Wednesday, April 7, 2010

The Art of the Study


I’ve been thinking about how one improves…yes I know! practice!  but how difficult it is to practice when you only make one of something every 2 or 3  months.  We are really handicapped as quiltmakers by having such a lengthy process.  I’m sure you’ve all been in the position where you’ve laboured over something for months and at the end hated the dratted thing!!  I know I have.  The secret to improve is being able to practice something over and over…but how can one do that with something so large and time consuming as a quilt?

Thinking about the making of large oil paintings, I realized that many of the old masters (and mistresses too I’ll be bound, not that one usually hears about them, alas) made many studies and drawings before they began work on The Main Opus.  And nowadays we treasure those drawings and studies as works of art in their own right.   In fact, they are frequently enjoyed and loved more because they are fresher, more natural, more experimental than the finished large work.   There is a spontaneity in the studies that is very appealing.  Furthermore, they often address the essence of the piece without a lot of the extra detail.  Now it so happens that the kind of work I love is very spare – even though my own voice has often been overly taxed with detail, even (puke!) whimsy, in the past, what I am drawn towards in the work of others is economy.  Everything said with a few strokes or lines.  Bach’s unaccompanied cello works speak more to me than any Beethoven symphony (though I do confess a sneaking enjoyment when in certain mood for Carmina Burana!).

So where does this lead me?  I’d really like to figure out a way to make those studies…smaller pieces that address either just the essence, the main lines….or a particular interesting detail of the entire piece.  And will I make the entire piece?  well perhaps…when one of the Carmina Burana moods is upon me…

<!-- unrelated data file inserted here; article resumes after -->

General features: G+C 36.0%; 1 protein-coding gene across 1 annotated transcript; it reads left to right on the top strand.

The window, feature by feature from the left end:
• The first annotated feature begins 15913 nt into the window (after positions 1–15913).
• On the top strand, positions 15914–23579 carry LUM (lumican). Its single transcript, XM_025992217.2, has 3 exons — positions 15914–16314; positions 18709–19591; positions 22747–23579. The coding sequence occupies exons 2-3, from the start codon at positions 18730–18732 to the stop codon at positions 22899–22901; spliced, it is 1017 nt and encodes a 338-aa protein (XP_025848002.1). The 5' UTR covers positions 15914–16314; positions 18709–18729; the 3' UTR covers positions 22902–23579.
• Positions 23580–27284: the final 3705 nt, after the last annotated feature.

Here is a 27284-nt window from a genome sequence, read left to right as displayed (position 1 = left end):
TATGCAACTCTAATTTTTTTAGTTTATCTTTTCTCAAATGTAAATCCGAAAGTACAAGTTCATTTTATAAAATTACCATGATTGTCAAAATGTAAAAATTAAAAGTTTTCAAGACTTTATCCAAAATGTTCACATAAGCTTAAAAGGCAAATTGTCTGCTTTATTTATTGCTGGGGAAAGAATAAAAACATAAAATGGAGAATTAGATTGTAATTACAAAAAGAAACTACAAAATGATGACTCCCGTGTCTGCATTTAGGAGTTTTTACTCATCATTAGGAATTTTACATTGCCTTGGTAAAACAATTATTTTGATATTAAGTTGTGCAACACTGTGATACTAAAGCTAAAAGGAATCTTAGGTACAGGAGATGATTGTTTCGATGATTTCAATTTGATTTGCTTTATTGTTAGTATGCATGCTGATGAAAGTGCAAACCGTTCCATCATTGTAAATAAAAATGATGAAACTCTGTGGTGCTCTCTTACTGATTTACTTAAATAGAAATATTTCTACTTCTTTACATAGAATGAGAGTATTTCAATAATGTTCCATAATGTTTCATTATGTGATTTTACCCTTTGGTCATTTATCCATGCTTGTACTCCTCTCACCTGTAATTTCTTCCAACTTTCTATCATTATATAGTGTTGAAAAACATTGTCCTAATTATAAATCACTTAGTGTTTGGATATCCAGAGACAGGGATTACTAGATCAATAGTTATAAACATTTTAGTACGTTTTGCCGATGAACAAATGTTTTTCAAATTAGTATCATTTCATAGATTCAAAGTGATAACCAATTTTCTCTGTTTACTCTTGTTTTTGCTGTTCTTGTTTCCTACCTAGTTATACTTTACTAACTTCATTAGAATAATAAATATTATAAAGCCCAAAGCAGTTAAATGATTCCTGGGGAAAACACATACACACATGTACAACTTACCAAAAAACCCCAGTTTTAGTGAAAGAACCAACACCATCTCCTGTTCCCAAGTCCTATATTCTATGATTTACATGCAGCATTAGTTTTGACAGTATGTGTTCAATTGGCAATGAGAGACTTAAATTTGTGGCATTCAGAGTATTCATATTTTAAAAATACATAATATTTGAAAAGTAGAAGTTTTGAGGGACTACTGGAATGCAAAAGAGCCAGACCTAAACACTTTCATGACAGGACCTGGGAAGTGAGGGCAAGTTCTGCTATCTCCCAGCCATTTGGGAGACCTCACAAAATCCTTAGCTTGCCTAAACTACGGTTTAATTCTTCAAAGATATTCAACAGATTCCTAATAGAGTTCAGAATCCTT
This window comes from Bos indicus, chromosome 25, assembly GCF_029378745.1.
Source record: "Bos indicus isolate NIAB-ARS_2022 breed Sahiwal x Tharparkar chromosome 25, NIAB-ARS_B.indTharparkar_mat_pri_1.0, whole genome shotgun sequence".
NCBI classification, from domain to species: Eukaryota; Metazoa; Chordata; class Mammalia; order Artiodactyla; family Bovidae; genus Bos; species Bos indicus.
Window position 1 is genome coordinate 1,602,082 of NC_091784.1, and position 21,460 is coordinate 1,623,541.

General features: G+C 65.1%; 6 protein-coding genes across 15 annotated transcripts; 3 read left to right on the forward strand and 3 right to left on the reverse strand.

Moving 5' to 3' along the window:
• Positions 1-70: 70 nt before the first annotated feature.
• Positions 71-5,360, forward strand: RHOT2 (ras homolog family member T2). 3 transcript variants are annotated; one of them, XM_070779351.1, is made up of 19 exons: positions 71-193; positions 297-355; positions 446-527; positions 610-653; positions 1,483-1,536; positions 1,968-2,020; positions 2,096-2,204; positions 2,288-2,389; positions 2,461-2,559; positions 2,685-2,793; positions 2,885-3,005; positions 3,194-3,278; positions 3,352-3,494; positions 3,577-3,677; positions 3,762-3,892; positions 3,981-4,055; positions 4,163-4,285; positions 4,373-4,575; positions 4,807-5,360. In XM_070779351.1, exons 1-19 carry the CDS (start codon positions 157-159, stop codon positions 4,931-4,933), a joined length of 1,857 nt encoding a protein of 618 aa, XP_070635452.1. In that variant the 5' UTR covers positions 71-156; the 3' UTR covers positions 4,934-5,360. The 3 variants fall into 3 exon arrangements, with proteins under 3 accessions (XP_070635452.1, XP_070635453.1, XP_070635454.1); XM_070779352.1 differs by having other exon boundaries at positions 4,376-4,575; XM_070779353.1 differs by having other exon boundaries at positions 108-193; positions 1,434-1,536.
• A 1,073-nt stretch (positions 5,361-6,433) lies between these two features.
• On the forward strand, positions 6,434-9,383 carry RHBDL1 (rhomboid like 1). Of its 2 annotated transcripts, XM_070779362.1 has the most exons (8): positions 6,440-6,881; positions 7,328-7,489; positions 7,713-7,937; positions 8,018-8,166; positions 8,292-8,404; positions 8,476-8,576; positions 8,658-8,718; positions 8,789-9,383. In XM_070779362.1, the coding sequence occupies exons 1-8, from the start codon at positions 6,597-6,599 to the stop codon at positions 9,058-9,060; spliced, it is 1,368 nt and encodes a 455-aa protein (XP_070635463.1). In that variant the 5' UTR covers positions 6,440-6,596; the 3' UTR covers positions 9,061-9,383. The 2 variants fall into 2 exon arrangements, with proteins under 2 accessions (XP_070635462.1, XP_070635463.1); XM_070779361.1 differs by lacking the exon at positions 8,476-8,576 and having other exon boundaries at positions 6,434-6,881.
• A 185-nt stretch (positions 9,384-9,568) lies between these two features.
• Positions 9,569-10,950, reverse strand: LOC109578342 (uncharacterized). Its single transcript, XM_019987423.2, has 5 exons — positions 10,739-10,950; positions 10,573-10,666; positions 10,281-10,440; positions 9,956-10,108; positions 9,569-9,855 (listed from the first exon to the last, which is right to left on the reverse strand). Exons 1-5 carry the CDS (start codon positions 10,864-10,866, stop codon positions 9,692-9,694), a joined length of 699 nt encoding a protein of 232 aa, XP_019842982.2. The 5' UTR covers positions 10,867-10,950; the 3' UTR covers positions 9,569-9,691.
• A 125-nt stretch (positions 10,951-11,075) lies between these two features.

So I’m off into not a “brown” study…but a blue and green and red and yellow and black and white one!

If you have been, thanks for reading…and do share with me how you have addressed the problem of the inability to make many pieces and thus have reducing opportunity for practice.  Elizabeth


Quilt or Dye said...

I have observed the same issue. So, I have started making smaller pieces, even to the point of some artist trading cards. The point for me is to be able to experiment--not to turn out a "quick and simple" product but to be able to experiment from start to finish with a particular technique to see if it fits me.

As I get more comfortable with a variety of techniques, I do find myself drawing more as I visualize what I want for a final product. Then I choose which technique may be the most successful to get me there.

magsramsay said...

Journal Quilts! I'm now in my 7th Year of making them.They've mainly been try-outs for larger pieces and varied in size and format (tho I keep coming back to 12 inch square). I've honed technique and design and also worked out what's not going to work as well as building up a stock pile of ideas for the future.

Lynn said...

Journal quilts is the more popular term but the word "journal" makes me think of a diary and what I make are not really diary entries in quilt form. So I call them sample quilts. Small pieces used for trying out a technique or color palate or a quilting pattern or thread - an experiment that may or may not lead to a larger quilt.

I keep all of them as reference, even the bad ones. As you have said before, we often learn more from our mistakes than our successes.

Elizabeth Barton said...

I think of journal quilts as being more about one's day to day life and being quite self referential and perhaps therapeutic...a different beast! I'm thinking more of studies...trying out ideas and compositions and approaches to a topic. well ..that's the plan, anyway!

pam in sw florida said...

This year I am working on work that is very new to me. Trying to push myself up a level. Making every little piece a study as if on paper-many are cut up and put in my scrap basket and I don't care.

I am using my fabrics, yes-my handdyes-as an artist would use paper.
I find I love it.

Nancy said...

When I am working with a new technique, I make studies. Earlier quilt judges gave me mixed marks on some of my finishing techniques. So I worked through a dozen small pieces so I could do lots of finishing in a short piece of time.
Now I do my studies with paper and pencil, scanner and computer. Trying different design ideas out until I get the layout I want. Sort of studies, or maybe the work for doing a series.